Building Organizational Muscle and Mindset to Gather Participant Feedback

Stanford Social Innovation Review

The Black Lives Matter movement and national voices like Bryan Stevenson of the Equal Justice Initiative have placed a spotlight on the grim shortcomings of our criminal justice system—calling for it to improve the lives entrusted to it.

Downstream organizations like ours, the Center for Employment Opportunities (CEO), are also looking for ways to improve, as we work to help those released from incarceration to rekindle their lives and livelihoods. This requires a deep commitment to translating our good intentions into verifiable results.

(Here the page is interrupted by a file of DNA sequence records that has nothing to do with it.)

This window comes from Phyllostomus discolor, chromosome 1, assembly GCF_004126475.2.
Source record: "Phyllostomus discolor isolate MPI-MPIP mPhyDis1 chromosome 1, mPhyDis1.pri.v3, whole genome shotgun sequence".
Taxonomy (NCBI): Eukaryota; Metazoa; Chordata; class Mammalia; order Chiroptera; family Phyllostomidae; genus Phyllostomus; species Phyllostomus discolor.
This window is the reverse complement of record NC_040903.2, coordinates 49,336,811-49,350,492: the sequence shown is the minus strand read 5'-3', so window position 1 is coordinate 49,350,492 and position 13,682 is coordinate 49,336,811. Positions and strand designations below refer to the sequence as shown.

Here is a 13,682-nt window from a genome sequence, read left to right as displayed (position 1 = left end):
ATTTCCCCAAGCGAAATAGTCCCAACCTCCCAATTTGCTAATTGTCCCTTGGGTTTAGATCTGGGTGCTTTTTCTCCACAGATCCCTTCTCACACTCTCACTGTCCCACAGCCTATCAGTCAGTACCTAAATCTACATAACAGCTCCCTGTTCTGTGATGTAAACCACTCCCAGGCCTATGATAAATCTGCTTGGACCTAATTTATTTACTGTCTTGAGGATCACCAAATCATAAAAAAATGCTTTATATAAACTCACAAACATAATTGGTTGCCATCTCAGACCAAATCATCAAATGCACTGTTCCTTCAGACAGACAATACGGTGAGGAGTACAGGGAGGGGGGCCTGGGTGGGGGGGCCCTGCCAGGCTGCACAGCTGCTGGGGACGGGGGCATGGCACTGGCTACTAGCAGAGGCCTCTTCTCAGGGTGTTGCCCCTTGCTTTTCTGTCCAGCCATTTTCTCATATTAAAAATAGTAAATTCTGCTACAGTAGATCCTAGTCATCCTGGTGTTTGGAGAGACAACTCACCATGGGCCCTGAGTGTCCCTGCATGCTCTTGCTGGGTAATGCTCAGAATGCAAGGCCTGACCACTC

Recently, that commitment has entailed expanding our data collection from purely gathering data about our participants to also gathering data from them. The effect has been striking. We now regularly ask participants for feedback, use their feedback to improve our services, and dignify suggestions by letting those surveyed know how their input has influenced our programs. In the process, we’ve learned of ways to enhance our services to better meet the needs of our participants and share decision making. We’ve also discovered a few tools and tactics for listening that we hope other nonprofits—and particularly our peers working in criminal justice—can learn from.